Are you the owner of a small or medium-sized business that accepts in-person payments from your customers? It seems as technology continues to adapt to rising fraud concerns and to accommodate consumer preferences, it’s becoming tougher and tougher for retailers and service providers to decide which card reader is really right for their unique business needs.
Though it might seem complicated, there are really only 3 types of readers you need to concern yourself with if you’re running a brick-and-mortar business that offers customers the option to pay using debit and credit cards. The online side of things can definitely get more difficult, with numerous options to choose from, but that’s a topic for an entirely different post!
Jacek Kotarba, Marketing Manager of SumUp, a company providing credit card readers for small businesses, offers a brief guide on each of the three most common types of card readers available and a brief description of how each works:
1. Swipe Card Reader
Stripe card readers use the simplest data sharing technology available. A magnetic strip on the customer’s card is swiped through a physical terminal allowing them to transfer money from their bank or credit card provider to your business via the payment processor used.
Swipe cards may soon be phased out in favor of the other payment technology on this page. The main reason being how easy they are for a fraudster to replicate. However, swiping is still a popular way to accept payments, and swipe terminals are the cheapest to buy if you’re a small or medium size business.
2. EMV Reader
EMV card reader is currently the global standard for accepting all types of card payments. EMV – stands for “Europay Mastercard Visa” – technology uses an embedded and encrypted microchip in the user’s debit or credit card to store banking data and share it with the reader when making a purchase. Nearly all modern terminals and mobile readers accept EMV payment technology.
Credit and visa debit cards using this technology are essentially only susceptible to fraud when a card-not-present payment scenario is used. For instance when accepting online payments, or when you or your employees take payment information over the phone without using identity verification procedures.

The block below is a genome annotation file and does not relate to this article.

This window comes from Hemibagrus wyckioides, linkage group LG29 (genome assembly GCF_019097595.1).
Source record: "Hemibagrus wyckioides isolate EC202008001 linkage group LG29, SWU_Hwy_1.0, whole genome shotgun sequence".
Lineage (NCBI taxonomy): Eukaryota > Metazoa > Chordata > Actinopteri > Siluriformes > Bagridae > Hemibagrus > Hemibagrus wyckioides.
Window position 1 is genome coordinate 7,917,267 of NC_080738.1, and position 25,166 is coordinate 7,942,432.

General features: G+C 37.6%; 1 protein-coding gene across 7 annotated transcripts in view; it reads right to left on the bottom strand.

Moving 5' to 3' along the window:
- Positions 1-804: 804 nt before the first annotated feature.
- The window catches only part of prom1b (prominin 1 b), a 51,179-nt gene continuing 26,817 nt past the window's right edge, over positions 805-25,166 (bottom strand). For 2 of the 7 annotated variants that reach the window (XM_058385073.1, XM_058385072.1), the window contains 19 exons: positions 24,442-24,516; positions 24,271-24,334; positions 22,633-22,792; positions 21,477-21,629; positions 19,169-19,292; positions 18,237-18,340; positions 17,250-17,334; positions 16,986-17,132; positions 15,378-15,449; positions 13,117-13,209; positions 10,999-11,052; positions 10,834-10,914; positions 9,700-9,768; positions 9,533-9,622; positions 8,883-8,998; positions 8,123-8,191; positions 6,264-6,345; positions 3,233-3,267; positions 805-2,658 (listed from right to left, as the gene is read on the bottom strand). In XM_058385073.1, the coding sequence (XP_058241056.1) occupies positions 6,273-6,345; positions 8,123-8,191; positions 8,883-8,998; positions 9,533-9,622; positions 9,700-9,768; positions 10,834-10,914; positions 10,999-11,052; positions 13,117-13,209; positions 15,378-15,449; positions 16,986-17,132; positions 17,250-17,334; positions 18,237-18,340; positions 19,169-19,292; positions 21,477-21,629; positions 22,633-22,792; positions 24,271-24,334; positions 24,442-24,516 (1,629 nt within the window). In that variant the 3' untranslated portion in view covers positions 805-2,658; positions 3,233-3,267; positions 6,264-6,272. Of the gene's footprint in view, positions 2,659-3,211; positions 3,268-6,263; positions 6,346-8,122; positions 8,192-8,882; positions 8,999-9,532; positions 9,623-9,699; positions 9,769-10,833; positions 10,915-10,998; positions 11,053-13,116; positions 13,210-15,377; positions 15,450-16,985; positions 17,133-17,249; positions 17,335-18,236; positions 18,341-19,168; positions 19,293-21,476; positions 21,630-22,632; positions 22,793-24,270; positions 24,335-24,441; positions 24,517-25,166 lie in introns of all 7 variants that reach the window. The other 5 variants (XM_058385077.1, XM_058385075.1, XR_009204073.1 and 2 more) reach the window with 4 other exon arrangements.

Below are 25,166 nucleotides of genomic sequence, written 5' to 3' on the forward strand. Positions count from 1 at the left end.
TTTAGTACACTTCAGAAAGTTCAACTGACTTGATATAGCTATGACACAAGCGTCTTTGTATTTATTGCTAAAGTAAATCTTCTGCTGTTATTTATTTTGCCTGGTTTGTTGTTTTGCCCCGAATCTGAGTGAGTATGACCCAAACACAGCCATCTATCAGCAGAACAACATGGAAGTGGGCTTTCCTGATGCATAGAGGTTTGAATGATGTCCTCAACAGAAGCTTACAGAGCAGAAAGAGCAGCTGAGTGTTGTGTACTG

It’s worth noting that if you’re not using an EMV or NFC equipped card reader, you could be on the hook for any fraudulent charges made at your business.
3. NFC Reader
NFC stands for “Near Field Communication” and is often labeled as a “contact-less card reader.” The payment process is slightly faster to that of EMV, but the same principles apply to how secure the transaction actually is. NFC payments can be made from NFC equipped cards, smartphones and other smart devices using RFID (Radio Frequency Identification) technology to transfer payments to a terminal or other payment processing device.
Customers with NFC equipped cards can offer a payment in seconds by “tapping” their chip on your card reader. NFC is fast becoming a popular option with smartphone users too. Consumers need only download an app to their smart device, add their payment card of choice, and they can pay for purchases using any terminal that’s equipped with NFC technology.
Some SMEs might feel NFC is essential to their business, whereas others realize the majority of consumers aren’t quite there yet regarding how much they can trust this kind of technology.
It’s ultimately up to retailers to decide which type of reader is right for their business needs. Considering the main goal of any business is to make money, your ability to process debit and credit card payments quickly, efficiently, and as lawfully as possible makes a card reader one of the cornerstones of your business.
Don’t make a final decision until you’ve weighed the pros and cons of each type of reader carefully, while also taking into consideration how the majority of your target consumers will want to pay for their purchases.